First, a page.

Thursday, 15 February 2018

Baked Lemon-Passionfruit Pudding

Valentine's Day, and this is what I made for dessert....using up the extra passionfruit that I had frozen after making the Buttermilk Pannacotta with Passionfruit. I also had a partially zested lemon in the fridge, so used the remainder of the zest, as well as the juice.

This is a combination of souffle and self-saucing baking the batter in a water bath a custard is created on the bottom of the dish. The whipped egg whites that are folded into the batter cause it to puff up like a souffle during baking, but this is a more stable dish and only falls slightly when it is cooled. It is light and fluffy, sweet and tangy, with a creamy custard in the bottom of the dish.

Bake this in one large dish, or in individual dishes as I did. It is not complicated to make, and can be prepared ahead of time, to be popped into the oven and baked whenever you are ready.

Whisk together:

1/4 cup passionfruit puree or pulp
1 tablespoon lemon juice
1 teaspoon lemon zest
2 egg yolks

Whisk in:

3/8 cup (6 tablespoons) milk

Whisk in:

1 1/4 ounces butter, melted and cooled

In a large bowl, measure the dry ingredients:

1/3 cup sugar
2 1/2 tablespoons flour
Pinch of salt

Add the wet ingredients to the dry, and whisk until combined.

Whip the 2 egg whites until soft peaks form.

Continue to whip the whites, slowly adding:

2 tablespoons sugar

Whisk until you have a stiff, shiny meringue.

Gently fold the meringue into the passionfruit batter.

Divide the mixture between 4 greased ramekins.

Refrigerate for half an hour.

Heat the oven to 350F, and place the ramekins into a baking dish. Place the dish onto a baking sheet to make it easier to get it all in and out of the oven.

Fill the baking dish with hot water, adding enough to come at least halfway up the side of the ramekins.

Bake until the pudding is puffed, golden, just starting to crack slightly and when gently pressed in the middle feels slightly spongy.

This should take 25 - 30 minutes.

Remove from the oven, and when the ramekins are cool enough to touch, remove from the water, and allow to cool to room temperature.

To serve, dust the top of the pudding with icing sugar, and garnish with fresh raspberries. This dessert can be served at room temperature, which I did, or it can be chilled before serving. Either way, this is a sweet, tangy and extremely delicious treat!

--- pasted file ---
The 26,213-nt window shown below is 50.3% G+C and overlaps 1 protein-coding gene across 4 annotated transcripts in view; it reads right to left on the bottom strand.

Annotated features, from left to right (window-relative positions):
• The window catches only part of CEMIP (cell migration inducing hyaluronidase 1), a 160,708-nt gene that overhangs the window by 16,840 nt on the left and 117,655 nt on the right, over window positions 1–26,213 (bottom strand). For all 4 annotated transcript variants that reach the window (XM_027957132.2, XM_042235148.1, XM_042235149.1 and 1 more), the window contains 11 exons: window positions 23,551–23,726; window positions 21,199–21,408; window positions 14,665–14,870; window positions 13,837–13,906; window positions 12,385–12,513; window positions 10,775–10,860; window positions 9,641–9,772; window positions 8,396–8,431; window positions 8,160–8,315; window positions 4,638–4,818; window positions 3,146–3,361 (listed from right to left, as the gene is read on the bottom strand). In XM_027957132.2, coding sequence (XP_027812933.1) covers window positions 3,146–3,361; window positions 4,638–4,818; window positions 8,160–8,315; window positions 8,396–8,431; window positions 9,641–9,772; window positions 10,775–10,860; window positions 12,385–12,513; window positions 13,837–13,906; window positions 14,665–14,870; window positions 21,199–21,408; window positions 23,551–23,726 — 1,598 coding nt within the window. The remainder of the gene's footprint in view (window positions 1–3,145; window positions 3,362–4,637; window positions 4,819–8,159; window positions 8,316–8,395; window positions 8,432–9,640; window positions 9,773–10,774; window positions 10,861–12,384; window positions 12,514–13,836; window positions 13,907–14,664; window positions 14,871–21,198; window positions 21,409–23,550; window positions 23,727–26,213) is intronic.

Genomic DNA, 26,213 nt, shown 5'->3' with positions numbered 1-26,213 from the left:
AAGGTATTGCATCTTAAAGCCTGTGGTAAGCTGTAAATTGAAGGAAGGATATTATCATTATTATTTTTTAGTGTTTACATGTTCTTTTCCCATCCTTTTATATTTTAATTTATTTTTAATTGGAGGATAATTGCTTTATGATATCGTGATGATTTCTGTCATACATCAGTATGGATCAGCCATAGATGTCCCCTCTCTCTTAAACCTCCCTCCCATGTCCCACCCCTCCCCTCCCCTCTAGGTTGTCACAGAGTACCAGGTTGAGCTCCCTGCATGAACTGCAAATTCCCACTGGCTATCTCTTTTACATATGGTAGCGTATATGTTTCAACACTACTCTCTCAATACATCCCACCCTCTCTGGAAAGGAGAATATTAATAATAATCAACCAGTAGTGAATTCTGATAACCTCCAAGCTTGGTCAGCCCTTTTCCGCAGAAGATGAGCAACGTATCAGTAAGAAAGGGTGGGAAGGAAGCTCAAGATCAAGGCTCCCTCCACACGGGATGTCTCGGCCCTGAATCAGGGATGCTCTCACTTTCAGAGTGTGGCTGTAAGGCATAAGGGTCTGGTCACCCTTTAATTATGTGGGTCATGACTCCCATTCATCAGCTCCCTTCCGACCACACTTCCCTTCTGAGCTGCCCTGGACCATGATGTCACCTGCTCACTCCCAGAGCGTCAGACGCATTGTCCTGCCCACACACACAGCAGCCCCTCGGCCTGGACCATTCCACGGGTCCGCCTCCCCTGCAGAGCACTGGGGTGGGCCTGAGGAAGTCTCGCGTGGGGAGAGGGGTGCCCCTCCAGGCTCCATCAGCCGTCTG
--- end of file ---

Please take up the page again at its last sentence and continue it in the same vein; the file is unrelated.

• I found this recipe on the Immaculate Bites website, and made a few small changes based on what I had to use.
  • The passionfruit pulp I was using was canned, and was the remainder of a can, that had been frozen. Passionfruit puree or pulp, or a combination, can be used. Look for fresh passionfruit when in season, but any other time frozen or canned can be used.
  • If you are using fresh passionfruit, you will need the pulp from about two passionfruit.
  • The lemon zest and juice can be changed to lime, or you can use a combination of the two.
  • If you have coconut milk, use that instead of milk.
  • I left the passionfruit seeds in the pulp, as I think they look good in the dessert, and we enjoy the crunch. Remember that if you do choose to strain them out, you will need more than two fresh passionfruit.
  • Consider serving this with whipped cream to cut the sweetness. Tart fruits such as raspberries or blackberries will do the same thing.
  • The safest way to add the water to the baking dish is to put everything into the oven and then add the water. You will still have to take it all out when it is done, and slow and steady is the best way to do this.
  • Other fruit purees can be used. Try mango, apricot, Key lime or Meyer lemon.

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